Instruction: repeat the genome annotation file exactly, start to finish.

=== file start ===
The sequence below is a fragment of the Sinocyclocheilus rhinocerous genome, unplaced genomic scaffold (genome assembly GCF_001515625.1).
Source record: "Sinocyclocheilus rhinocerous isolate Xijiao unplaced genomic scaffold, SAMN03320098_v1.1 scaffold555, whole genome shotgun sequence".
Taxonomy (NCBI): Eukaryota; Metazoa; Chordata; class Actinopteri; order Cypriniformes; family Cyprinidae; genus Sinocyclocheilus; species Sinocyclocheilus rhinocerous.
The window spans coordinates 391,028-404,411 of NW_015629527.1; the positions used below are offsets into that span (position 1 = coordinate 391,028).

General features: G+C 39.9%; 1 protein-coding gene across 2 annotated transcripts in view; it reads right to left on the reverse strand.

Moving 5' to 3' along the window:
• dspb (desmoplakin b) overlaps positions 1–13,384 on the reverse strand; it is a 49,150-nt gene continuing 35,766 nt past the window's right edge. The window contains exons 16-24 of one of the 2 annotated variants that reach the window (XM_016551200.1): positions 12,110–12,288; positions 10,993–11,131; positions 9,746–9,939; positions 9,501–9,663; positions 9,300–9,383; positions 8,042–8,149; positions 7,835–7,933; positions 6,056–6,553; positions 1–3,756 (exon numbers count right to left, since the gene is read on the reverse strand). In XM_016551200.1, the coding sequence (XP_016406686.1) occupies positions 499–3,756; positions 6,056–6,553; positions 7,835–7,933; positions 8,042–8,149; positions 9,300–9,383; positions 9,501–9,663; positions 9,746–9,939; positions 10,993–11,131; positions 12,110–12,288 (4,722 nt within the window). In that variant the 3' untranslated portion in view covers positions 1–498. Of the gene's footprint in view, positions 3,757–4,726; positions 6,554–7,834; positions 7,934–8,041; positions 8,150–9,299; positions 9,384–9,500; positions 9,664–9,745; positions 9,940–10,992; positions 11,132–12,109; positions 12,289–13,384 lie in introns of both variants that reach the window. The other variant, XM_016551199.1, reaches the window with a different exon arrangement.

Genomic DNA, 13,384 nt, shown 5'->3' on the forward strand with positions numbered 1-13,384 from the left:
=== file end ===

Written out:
The sequence below is a fragment of the Sinocyclocheilus rhinocerous genome, unplaced genomic scaffold (genome assembly GCF_001515625.1).
Source record: "Sinocyclocheilus rhinocerous isolate Xijiao unplaced genomic scaffold, SAMN03320098_v1.1 scaffold555, whole genome shotgun sequence".
Taxonomy (NCBI): Eukaryota; Metazoa; Chordata; class Actinopteri; order Cypriniformes; family Cyprinidae; genus Sinocyclocheilus; species Sinocyclocheilus rhinocerous.
The window spans coordinates 391,028-404,411 of NW_015629527.1; the positions used below are offsets into that span (position 1 = coordinate 391,028).

General features: G+C 39.9%; 1 protein-coding gene across 2 annotated transcripts in view; it reads right to left on the reverse strand.

Moving 5' to 3' along the window:
• dspb (desmoplakin b) overlaps positions 1–13,384 on the reverse strand; it is a 49,150-nt gene continuing 35,766 nt past the window's right edge. The window contains exons 16-24 of one of the 2 annotated variants that reach the window (XM_016551200.1): positions 12,110–12,288; positions 10,993–11,131; positions 9,746–9,939; positions 9,501–9,663; positions 9,300–9,383; positions 8,042–8,149; positions 7,835–7,933; positions 6,056–6,553; positions 1–3,756 (exon numbers count right to left, since the gene is read on the reverse strand). In XM_016551200.1, the coding sequence (XP_016406686.1) occupies positions 499–3,756; positions 6,056–6,553; positions 7,835–7,933; positions 8,042–8,149; positions 9,300–9,383; positions 9,501–9,663; positions 9,746–9,939; positions 10,993–11,131; positions 12,110–12,288 (4,722 nt within the window). In that variant the 3' untranslated portion in view covers positions 1–498. Of the gene's footprint in view, positions 3,757–4,726; positions 6,554–7,834; positions 7,934–8,041; positions 8,150–9,299; positions 9,384–9,500; positions 9,664–9,745; positions 9,940–10,992; positions 11,132–12,109; positions 12,289–13,384 lie in introns of both variants that reach the window. The other variant, XM_016551199.1, reaches the window with a different exon arrangement.

Genomic DNA, 13,384 nt, shown 5'->3' on the forward strand with positions numbered 1-13,384 from the left: